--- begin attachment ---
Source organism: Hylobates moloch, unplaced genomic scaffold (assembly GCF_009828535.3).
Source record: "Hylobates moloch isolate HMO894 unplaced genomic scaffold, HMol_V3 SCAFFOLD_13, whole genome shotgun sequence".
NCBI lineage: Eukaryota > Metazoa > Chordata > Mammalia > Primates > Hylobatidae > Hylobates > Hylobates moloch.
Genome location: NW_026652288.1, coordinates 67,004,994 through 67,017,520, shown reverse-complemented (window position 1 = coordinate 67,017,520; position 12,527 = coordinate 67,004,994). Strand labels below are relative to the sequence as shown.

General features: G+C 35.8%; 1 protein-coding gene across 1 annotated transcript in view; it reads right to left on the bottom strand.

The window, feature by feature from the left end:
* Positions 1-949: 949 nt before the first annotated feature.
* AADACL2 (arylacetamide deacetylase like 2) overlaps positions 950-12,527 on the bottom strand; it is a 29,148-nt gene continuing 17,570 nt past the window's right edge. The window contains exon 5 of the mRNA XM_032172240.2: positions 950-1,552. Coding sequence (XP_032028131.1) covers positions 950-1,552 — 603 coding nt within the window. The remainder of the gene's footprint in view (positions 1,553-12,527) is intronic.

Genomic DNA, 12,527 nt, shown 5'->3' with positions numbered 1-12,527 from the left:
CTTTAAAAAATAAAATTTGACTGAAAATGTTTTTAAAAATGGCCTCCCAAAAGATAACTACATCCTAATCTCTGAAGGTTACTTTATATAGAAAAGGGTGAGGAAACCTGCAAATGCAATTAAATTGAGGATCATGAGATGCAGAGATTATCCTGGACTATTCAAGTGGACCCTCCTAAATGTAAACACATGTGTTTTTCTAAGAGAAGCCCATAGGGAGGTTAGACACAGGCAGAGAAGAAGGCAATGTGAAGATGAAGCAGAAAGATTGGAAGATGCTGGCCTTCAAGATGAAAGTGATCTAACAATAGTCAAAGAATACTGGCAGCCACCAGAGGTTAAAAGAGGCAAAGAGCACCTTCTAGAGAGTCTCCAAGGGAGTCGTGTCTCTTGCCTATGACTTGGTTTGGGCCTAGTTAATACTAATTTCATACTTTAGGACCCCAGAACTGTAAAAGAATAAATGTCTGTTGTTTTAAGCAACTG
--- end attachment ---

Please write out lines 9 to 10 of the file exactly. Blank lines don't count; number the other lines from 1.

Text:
Genomic DNA, 12,527 nt, shown 5'->3' with positions numbered 1-12,527 from the left:
CTTTAAAAAATAAAATTTGACTGAAAATGTTTTTAAAAATGGCCTCCCAAAAGATAACTACATCCTAATCTCTGAAGGTTACTTTATATAGAAAAGGGTGAGGAAACCTGCAAATGCAATTAAATTGAGGATCATGAGATGCAGAGATTATCCTGGACTATTCAAGTGGACCCTCCTAAATGTAAACACATGTGTTTTTCTAAGAGAAGCCCATAGGGAGGTTAGACACAGGCAGAGAAGAAGGCAATGTGAAGATGAAGCAGAAAGATTGGAAGATGCTGGCCTTCAAGATGAAAGTGATCTAACAATAGTCAAAGAATACTGGCAGCCACCAGAGGTTAAAAGAGGCAAAGAGCACCTTCTAGAGAGTCTCCAAGGGAGTCGTGTCTCTTGCCTATGACTTGGTTTGGGCCTAGTTAATACTAATTTCATACTTTAGGACCCCAGAACTGTAAAAGAATAAATGTCTGTTGTTTTAAGCAACTG